Neighbouring Malawi is also home to some rare species mainly based around the shores of Lake Malawi and in its dense forests. This huge lake is more like an inland sea in terms of size and its shores are lined with all sorts of varied habitats including marshes, savannah and forests, which support a wide range of species. The Shire River and the Liwonde National Park are excellent birdwatching places with some fantastic birds including Pel’s fishing owl.
Rwanda is not somewhere that people think of as a birdwatching destination as most people come here to see the endangered mountain gorillas. However, birdwatching in Rwanda is superb and it really is a must-see destination for birders. Despite its diminutive size Rwanda is home to over 600 species including the Albertine Rift endemic bird species. The best place to stay is the Nyungwe National Park which is set amongst the montane forest and home to 13 species of primates alone.
Kenya and Tanzania
Kenya and Tanzania are excellent destinations for a birdwatching holiday and Kenya is home to the second highest number of species in Africa. Kenya holds the world-record ‘bird watch’ – with 342 species seen in 24 hours! You can see everything from the famous flamingos of Lake Naivasha and Lake Nakuru to the vultures and maribou storks picking over the predators’ leftovers. The famous national parks are not just home to the Big Five but also many birds including migrants such as swallows and various waders. The Masai Mara is home to the rosy-throated longclaw and magpie shrike and the Samburu is home to the shining sunbird and pink breasted lark. In Tanzania the southern parks of Selous and Ruaha are excellent birding spots as they are vast and unspoilt and teeming with a variety of species. Over a thousand species have been recorded here including a good amount of endemic species such as Mrs Moreau’s warbler, Loveridge’s sunbird and the Usambara eagle-owl.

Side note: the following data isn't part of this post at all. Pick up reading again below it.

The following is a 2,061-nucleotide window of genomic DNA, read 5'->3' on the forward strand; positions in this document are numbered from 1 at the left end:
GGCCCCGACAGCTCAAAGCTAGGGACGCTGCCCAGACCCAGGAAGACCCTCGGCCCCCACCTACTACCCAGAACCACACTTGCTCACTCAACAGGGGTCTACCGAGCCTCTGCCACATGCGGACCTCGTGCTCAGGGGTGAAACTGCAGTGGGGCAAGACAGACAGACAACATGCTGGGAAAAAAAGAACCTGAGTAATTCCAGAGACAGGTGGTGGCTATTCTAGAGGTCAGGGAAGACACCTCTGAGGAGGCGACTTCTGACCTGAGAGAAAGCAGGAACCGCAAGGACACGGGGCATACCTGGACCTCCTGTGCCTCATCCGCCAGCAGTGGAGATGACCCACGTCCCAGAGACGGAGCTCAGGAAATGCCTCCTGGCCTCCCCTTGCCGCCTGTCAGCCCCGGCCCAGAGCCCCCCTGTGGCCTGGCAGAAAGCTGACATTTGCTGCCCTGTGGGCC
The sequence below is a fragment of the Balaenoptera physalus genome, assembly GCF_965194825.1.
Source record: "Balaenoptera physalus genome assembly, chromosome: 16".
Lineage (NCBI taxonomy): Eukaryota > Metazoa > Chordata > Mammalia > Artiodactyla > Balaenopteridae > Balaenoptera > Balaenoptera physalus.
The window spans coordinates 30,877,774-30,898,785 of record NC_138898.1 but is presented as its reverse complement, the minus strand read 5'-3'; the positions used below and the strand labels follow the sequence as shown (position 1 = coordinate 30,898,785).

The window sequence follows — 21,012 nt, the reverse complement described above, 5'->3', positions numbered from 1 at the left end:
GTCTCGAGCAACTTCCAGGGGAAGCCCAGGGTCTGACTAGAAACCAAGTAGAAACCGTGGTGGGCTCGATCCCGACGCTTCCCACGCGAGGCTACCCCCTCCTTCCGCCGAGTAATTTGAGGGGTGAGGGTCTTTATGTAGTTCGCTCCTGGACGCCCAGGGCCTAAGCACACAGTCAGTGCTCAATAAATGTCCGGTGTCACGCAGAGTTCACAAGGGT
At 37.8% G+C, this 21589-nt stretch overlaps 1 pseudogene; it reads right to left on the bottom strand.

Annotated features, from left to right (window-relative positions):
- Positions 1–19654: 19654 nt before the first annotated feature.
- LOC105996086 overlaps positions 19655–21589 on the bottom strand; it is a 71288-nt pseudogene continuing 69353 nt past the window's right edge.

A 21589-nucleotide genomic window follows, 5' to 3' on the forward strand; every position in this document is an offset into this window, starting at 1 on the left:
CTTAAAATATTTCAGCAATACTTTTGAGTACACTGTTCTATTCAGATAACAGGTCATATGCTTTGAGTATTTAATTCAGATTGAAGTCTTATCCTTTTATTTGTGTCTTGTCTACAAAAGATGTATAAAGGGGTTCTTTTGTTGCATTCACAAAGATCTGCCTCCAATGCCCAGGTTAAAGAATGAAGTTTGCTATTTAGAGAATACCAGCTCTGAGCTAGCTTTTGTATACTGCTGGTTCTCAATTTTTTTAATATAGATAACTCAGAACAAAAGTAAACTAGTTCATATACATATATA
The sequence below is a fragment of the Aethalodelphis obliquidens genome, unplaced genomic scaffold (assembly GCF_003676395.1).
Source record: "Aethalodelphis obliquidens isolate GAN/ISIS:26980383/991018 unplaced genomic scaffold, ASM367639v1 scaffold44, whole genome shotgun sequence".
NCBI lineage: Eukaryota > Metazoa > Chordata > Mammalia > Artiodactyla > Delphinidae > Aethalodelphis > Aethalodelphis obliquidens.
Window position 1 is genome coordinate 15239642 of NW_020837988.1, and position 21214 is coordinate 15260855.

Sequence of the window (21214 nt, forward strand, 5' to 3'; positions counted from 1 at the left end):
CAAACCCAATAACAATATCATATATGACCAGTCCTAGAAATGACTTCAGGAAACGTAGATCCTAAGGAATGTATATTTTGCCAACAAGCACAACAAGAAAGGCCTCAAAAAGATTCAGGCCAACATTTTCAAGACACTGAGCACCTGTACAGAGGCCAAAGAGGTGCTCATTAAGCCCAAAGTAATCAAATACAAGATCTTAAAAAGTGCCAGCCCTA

Mozambique is a huge country stretching along the east coast of Africa from Tanzania to the north down to South Africa in the south. It reaches inland to Lake Malawi and Zimbabwe and as such offers a huge range of landscapes and habitats. For the most part it is lush and green with some great national parks such as Gorongosa filled with big game and wonderful birdlife. The coastline, which stretches for more than 2,000 kms, provides a home for a vast array of birdlife from waders in the sandbanks and marshlands to the fishing species of the mangrove swamps and islands dotted off the coast and around the archipelagos. The Zambezi Delta is home to many rare and important species such as the mangrove kingfisher and the elusive but colourful African pitta.
You can find out more information on some of Africa’s finest birds on our website under our safari animal section.
Posted by Ruth Bolton